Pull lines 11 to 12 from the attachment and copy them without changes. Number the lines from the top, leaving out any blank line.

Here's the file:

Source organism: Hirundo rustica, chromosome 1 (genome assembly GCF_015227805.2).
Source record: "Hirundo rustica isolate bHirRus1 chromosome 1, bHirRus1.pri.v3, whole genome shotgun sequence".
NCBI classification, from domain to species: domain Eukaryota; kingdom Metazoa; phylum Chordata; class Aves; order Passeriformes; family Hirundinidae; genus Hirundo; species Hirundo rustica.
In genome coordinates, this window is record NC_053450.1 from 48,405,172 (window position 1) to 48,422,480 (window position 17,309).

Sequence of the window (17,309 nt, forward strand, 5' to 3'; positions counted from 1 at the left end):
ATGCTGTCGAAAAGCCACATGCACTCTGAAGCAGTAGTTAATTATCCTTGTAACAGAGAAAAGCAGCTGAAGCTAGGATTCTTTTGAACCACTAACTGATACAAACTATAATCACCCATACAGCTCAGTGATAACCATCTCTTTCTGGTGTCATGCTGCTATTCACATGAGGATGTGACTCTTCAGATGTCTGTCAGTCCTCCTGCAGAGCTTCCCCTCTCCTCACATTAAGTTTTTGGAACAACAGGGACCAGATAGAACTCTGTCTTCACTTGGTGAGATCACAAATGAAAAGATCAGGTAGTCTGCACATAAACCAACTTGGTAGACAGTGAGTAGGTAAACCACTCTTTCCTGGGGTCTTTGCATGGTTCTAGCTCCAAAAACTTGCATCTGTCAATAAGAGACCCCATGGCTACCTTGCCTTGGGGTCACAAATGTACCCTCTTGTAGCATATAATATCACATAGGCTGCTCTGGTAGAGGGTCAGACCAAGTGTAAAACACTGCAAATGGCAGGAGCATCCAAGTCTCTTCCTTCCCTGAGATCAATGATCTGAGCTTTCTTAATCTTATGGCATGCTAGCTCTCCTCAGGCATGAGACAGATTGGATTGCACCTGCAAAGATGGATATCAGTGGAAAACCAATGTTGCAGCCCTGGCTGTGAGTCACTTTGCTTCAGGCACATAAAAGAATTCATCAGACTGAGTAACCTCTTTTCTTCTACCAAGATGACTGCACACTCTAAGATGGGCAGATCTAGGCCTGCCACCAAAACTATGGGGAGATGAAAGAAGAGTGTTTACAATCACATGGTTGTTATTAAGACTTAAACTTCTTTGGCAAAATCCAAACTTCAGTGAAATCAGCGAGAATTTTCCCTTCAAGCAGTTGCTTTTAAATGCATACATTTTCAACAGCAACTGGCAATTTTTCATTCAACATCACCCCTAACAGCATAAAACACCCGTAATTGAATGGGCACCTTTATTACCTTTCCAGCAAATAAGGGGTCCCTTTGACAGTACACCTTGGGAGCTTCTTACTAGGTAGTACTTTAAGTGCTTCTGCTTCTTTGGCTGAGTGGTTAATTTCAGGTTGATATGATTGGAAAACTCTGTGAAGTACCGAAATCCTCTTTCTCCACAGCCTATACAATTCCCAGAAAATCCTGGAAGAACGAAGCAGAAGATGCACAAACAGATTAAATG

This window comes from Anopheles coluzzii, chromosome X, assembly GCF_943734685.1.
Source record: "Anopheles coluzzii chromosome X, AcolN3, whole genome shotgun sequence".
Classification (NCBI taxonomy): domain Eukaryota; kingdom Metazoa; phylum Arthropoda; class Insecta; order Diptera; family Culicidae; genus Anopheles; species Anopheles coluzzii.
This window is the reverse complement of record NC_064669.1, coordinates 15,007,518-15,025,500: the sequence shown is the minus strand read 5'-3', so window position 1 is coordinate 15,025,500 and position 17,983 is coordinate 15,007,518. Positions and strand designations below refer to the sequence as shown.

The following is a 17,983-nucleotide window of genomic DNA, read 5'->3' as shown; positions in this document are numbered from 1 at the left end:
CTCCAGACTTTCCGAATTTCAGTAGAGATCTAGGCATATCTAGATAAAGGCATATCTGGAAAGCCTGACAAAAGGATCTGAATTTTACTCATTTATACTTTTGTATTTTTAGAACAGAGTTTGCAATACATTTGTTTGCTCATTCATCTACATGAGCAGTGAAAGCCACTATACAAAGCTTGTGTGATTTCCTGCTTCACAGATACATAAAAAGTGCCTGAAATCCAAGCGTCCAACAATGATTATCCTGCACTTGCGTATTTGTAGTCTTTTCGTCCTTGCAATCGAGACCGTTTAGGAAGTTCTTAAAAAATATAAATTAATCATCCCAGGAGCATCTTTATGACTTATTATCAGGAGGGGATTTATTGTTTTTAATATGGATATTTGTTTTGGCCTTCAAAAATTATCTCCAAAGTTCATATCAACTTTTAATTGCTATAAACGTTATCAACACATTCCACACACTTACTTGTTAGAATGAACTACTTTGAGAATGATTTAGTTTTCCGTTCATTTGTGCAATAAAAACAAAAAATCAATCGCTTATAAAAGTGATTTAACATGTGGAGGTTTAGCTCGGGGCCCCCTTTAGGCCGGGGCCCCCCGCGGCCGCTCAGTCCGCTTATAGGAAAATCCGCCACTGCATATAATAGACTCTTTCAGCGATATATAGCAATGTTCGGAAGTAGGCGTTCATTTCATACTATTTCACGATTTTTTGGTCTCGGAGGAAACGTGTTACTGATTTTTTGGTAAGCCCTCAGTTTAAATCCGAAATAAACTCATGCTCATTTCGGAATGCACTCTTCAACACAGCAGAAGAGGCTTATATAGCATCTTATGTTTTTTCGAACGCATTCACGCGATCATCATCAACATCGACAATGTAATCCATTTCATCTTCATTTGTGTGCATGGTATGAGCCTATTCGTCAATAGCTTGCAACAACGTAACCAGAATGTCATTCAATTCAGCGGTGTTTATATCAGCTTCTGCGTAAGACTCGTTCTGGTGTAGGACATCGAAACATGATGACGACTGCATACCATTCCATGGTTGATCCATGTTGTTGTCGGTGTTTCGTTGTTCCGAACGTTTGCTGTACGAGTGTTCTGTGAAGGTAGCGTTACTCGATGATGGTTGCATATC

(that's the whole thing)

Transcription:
The following is a 17,983-nucleotide window of genomic DNA, read 5'->3' as shown; positions in this document are numbered from 1 at the left end:
CTCCAGACTTTCCGAATTTCAGTAGAGATCTAGGCATATCTAGATAAAGGCATATCTGGAAAGCCTGACAAAAGGATCTGAATTTTACTCATTTATACTTTTGTATTTTTAGAACAGAGTTTGCAATACATTTGTTTGCTCATTCATCTACATGAGCAGTGAAAGCCACTATACAAAGCTTGTGTGATTTCCTGCTTCACAGATACATAAAAAGTGCCTGAAATCCAAGCGTCCAACAATGATTATCCTGCACTTGCGTATTTGTAGTCTTTTCGTCCTTGCAATCGAGACCGTTTAGGAAGTTCTTAAAAAATATAAATTAATCATCCCAGGAGCATCTTTATGACTTATTATCAGGAGGGGATTTATTGTTTTTAATATGGATATTTGTTTTGGCCTTCAAAAATTATCTCCAAAGTTCATATCAACTTTTAATTGCTATAAACGTTATCAACACATTCCACACACTTACTTGTTAGAATGAACTACTTTGAGAATGATTTAGTTTTCCGTTCATTTGTGCAATAAAAACAAAAAATCAATCGCTTATAAAAGTGATTTAACATGTGGAGGTTTAGCTCGGGGCCCCCTTTAGGCCGGGGCCCCCCGCGGCCGCTCAGTCCGCTTATAGGAAAATCCGCCACTGCATATAATAGACTCTTTCAGCGATATATAGCAATGTTCGGAAGTAGGCGTTCATTTCATACTATTTCACGATTTTTTGGTCTCGGAGGAAACGTGTTACTGATTTTTTGGTAAGCCCTCAGTTTAAATCCGAAATAAACTCATGCTCATTTCGGAATGCACTCTTCAACACAGCAGAAGAGGCTTATATAGCATCTTATGTTTTTTCGAACGCATTCACGCGATCATCATCAACATCGACAATGTAATCCATTTCATCTTCATTTGTGTGCATGGTATGAGCCTATTCGTCAATAGCTTGCAACAACGTAACCAGAATGTCATTCAATTCAGCGGTGTTTATATCAGCTTCTGCGTAAGACTCGTTCTGGTGTAGGACATCGAAACATGATGACGACTGCATACCATTCCATGGTTGATCCATGTTGTTGTCGGTGTTTCGTTGTTCCGAACGTTTGCTGTACGAGTGTTCTGTGAAGGTAGCGTTACTCGATGATGGTTGCATATC